By Stephen Young
By Stephen Young
By Stephen Young
By Jim Schutze
By Rachel Watts
By Lauren Drewes Daniels
"Maybe this Year 2000 is God's way of waking us up that maybe we have made an idol out of technology," Kelly says.
Well, it could be.
After all, who's to say that it's not? Fact is, no one knows for certain how far-reaching the effects of the Millennium Bug will be, and that's making it much harder these days to tell the kooks from the merely prudent.
Two things are certain about the year 2000 computer crisis.
One is that Y2K is a crisis, one that respected computer-industry analysts say will cost companies and government agencies between $300 billion and $600 billion just to avoid catastrophe 16 months from now.
The second certainty is that there is no chance that all computers and computer-controlled devices will be fixed on time.
That means there will be computer failures in Dallas, across Texas, all over the United States, and around the globe. The problem is that nobody knows how many failures there will be.
All anyone, even the experts, can do is guess.
And the primary place to play this guessing game is the Internet, that shining gem of the computer revolution. Search the 'net for information on Y2K, and you'll quickly find yourself standing in the middle of a giant electronic cocktail party, a weird mix of the reasonably worried and the out-and-out loonies.
Take, for instance, Gary North, the former Tyler, Texas, resident who gained fame in the 1980s for his books about "Reconstruction-ism." North contends that constitutional democracy has failed and that our system of justice should be replaced by a strict interpretation of the Bible, meaning that gays, adulterers, etc., should be strapped into electric chairs.
National newspapers, such as The Washington Post, were writing about North in the '80s, and now they're writing about him again, only this time it's because he has adopted the impending Y2K collapse as his new cause. So far this year, North has appeared in major daily newspapers from Chicago to Minneapolis to Arizona and beyond.
North has fellow travelers in the Dallas area. One is the Weatherman and his friends. Another is Karen Anderson, a Colleyville homemaker who has created a Web site that advises women on how they can prepare for Y2K and look fashionable at the same time.
There are also people like Bruce Hopkins, who lives in Mesquite with his wife, Phyllis, and is making a pile of money selling dehydrated and freeze-dried food across the country.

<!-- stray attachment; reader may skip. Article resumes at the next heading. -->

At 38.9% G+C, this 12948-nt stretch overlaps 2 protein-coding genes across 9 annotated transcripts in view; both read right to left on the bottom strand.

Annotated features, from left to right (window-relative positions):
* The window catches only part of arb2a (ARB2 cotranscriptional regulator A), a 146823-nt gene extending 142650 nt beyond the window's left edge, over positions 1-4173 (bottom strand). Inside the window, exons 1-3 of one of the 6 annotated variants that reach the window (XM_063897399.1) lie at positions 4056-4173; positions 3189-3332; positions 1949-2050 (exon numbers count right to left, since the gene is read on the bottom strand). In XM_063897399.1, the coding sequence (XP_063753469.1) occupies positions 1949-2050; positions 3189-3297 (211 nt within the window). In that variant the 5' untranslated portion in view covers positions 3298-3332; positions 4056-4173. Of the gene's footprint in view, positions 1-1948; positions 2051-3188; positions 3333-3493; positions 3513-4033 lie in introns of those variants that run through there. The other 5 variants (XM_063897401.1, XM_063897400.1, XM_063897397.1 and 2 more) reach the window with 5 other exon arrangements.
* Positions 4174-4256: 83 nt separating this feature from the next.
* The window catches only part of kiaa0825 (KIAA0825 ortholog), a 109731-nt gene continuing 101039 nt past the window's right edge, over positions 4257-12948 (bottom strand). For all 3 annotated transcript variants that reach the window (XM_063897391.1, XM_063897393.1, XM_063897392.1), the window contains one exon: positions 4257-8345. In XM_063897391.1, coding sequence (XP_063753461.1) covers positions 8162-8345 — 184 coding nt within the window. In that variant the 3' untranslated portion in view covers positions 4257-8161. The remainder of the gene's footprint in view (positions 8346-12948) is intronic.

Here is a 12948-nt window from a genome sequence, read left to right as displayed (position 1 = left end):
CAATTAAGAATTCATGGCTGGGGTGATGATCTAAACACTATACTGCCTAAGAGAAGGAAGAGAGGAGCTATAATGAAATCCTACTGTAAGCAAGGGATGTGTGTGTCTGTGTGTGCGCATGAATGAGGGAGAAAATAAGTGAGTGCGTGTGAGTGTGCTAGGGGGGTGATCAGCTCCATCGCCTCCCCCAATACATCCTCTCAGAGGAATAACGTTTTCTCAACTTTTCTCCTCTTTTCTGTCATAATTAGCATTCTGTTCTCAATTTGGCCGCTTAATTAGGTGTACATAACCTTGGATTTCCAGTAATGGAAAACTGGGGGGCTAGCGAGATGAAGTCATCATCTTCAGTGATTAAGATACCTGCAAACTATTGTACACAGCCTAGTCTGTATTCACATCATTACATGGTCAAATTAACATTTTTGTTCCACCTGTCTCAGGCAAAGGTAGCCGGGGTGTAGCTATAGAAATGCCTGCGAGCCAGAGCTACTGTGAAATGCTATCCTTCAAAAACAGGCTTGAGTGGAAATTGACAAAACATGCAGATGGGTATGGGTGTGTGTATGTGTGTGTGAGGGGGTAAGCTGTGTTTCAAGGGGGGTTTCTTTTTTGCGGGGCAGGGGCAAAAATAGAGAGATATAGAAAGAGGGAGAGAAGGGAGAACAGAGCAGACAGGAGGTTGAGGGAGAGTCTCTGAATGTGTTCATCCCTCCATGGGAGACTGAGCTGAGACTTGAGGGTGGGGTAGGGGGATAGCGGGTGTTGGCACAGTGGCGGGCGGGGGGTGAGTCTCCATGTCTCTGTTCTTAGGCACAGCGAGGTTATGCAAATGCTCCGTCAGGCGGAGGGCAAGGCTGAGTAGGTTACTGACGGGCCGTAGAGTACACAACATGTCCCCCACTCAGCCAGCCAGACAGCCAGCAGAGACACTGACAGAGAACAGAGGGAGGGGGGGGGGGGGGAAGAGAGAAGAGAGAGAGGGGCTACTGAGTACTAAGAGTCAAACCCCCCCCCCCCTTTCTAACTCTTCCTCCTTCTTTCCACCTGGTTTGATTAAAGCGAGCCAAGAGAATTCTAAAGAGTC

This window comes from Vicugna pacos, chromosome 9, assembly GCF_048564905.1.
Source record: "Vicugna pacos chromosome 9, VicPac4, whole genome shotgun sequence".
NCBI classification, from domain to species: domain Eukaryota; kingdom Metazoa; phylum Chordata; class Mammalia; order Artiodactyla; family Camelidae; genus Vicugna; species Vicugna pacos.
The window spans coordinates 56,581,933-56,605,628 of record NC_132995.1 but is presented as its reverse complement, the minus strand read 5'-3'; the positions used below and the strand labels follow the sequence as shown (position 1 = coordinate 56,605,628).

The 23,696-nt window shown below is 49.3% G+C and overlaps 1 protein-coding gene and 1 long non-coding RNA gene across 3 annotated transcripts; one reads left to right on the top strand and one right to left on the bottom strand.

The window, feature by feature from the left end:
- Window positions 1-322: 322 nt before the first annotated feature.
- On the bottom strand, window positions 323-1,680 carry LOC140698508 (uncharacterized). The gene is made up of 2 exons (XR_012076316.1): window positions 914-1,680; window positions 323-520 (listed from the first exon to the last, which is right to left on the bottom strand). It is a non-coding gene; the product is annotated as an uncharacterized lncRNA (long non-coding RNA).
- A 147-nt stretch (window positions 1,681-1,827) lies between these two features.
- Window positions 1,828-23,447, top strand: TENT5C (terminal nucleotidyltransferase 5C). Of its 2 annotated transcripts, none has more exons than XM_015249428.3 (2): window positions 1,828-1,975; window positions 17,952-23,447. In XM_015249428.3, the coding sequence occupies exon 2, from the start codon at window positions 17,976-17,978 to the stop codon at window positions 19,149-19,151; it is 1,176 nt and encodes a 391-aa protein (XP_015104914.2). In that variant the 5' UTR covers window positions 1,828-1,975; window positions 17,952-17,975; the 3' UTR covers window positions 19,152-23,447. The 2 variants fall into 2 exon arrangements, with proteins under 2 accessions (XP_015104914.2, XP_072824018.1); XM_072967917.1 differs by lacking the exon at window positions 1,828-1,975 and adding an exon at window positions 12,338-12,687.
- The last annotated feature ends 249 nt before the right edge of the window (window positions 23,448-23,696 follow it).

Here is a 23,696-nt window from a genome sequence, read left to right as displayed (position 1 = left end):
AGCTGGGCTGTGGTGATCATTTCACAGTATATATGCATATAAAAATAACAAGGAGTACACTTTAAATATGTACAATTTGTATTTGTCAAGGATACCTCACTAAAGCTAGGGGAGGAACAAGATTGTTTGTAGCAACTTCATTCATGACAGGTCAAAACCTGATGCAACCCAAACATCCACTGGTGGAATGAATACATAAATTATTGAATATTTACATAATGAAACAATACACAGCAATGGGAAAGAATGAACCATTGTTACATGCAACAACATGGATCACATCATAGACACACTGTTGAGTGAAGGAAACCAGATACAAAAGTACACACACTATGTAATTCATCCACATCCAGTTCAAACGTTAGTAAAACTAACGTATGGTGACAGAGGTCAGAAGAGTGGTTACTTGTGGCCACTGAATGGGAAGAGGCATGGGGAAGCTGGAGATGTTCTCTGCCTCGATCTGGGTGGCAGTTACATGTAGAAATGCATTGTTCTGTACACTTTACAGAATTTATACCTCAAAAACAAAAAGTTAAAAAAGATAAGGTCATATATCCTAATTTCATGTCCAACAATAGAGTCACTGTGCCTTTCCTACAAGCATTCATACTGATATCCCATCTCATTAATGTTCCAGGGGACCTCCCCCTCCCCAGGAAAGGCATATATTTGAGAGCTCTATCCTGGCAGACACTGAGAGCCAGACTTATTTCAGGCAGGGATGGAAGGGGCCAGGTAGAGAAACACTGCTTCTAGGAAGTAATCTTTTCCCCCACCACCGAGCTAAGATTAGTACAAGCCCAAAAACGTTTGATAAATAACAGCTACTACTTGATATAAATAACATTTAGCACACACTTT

These people come from different backgrounds and possess various religious beliefs. But they all agree that, since nobody knows how bad the Y2K crisis will be, it only makes sense to spread the word and encourage people to prepare.
For some, that means moving to the country. To others, it's more prudent to stock up on food, water, generators, and other supplies, the most bizarre of which is "The Keeper," a reusable rubber cup that provides an alternative to tampons.
While some of them are making money selling "preparedness," to dismiss these people as ghoulish profiteers or "end-time" religious nuts and conspiracy theorists--which some of them are--doesn't do justice to the complexity of the Y2K debate.
Like Kelly at Denny's, most of these people didn't grow worried about Y2K after spending a weekend reading Bibles at some remote ranch in Montana. They're worried because they have turned to the most credible Y2K experts they can find, and what they learned wasn't reassuring.
One of the best-known computer experts in this debate is Ed Yourdon, a best-selling author of Time Bomb 2000, a 400-page book that attempts to explain how Y2K could affect people and suggests ways they should prepare.
In July, Yourdon captured international headlines when he announced that he was moving from New York to Taos, New Mexico, because he thinks the Big Apple will "resemble Beirut" within days of the new year.
Yourdon is not the only expert who is saying scary things.
Another is author and University of North Texas professor Leon Kappelman, the co-chair of a national group of Y2K computer programmers who are feverishly working to fix the problem.
"We're at war against all these broken pieces of technology. Literally, there are billions and billions of points of potential failure," Kappelman says. "The problem is, it's hard to get a handle on what the probabilities are. Everywhere [computer programmers] have looked, they've found problems. It doesn't mean every one of them is broken, but a lot of them are."
Kappelman knows that more and more people are packing their kids into urban assault vehicles and ditching the city, and he doesn't like it. But that's not necessarily because he thinks they're entirely wrong about Y2K.
"The people that are running for the hills are assuming high-probability, worst-case scenario, and they're responding to a lack of information," Kappelman says. "I would call them cowards because they're not staying to fight the war."
Would that be mankind's war against the billions and billions of little, byte-sized Frankensteins it created?
Dallas computer consultant Bill Wachel has already enlisted in the war.
In May 1996, Wachel created D/FW Prep 2000, an informal group that meets the third Friday of every month at the Wyatt's cafeteria on Forest Lane, not too far from Denny's.